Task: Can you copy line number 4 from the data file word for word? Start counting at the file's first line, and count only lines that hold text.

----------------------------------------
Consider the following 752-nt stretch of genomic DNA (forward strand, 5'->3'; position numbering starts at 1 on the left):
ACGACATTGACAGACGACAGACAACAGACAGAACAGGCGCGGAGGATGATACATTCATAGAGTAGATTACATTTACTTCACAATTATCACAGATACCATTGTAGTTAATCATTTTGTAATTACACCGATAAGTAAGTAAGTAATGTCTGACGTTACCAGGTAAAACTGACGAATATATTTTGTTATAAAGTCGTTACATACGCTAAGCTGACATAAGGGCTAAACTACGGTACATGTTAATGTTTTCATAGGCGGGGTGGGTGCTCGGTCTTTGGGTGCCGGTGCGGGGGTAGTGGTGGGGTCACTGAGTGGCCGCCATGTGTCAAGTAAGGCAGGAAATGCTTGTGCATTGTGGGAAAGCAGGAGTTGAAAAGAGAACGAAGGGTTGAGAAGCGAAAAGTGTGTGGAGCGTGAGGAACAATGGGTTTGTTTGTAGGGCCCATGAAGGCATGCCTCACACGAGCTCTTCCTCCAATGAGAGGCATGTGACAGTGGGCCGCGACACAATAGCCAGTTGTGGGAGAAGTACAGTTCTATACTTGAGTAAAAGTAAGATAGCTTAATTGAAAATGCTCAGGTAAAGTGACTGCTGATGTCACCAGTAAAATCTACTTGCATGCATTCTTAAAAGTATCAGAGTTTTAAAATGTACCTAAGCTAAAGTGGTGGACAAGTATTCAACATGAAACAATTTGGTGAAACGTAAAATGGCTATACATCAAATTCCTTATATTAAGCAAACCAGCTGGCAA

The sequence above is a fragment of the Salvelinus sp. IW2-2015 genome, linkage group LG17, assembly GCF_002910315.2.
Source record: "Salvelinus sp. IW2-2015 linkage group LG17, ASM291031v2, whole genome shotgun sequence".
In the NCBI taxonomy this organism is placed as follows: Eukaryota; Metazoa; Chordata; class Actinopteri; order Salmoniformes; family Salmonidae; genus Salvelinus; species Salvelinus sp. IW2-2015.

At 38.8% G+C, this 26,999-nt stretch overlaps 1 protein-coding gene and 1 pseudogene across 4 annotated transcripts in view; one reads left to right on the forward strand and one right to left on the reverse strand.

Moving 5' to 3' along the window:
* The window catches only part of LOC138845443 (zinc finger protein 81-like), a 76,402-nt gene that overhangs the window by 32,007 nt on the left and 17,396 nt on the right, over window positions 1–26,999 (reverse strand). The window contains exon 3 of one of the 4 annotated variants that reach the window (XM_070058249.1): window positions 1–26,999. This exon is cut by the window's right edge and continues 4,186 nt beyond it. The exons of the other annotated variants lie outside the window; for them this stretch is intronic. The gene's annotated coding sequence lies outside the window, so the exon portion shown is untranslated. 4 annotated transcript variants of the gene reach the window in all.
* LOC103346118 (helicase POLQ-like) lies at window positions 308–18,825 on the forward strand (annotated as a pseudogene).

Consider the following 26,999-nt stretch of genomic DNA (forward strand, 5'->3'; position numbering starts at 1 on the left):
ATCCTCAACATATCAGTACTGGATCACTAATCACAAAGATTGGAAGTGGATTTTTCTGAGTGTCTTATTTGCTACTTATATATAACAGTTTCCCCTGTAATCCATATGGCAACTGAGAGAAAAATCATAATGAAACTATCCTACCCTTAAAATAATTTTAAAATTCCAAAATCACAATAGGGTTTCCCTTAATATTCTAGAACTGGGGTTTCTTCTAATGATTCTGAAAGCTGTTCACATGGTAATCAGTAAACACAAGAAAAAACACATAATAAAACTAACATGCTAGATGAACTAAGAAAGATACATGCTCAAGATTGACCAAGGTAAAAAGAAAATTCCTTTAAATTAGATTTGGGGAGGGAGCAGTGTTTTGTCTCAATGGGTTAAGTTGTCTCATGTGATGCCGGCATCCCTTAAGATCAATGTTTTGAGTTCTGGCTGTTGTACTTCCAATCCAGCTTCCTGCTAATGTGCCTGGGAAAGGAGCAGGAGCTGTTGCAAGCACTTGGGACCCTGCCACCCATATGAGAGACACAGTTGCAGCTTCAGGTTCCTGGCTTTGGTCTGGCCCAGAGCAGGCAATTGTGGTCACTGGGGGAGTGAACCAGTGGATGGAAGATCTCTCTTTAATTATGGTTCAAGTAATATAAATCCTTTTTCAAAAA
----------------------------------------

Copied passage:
Source record: "Salvelinus sp. IW2-2015 linkage group LG17, ASM291031v2, whole genome shotgun sequence".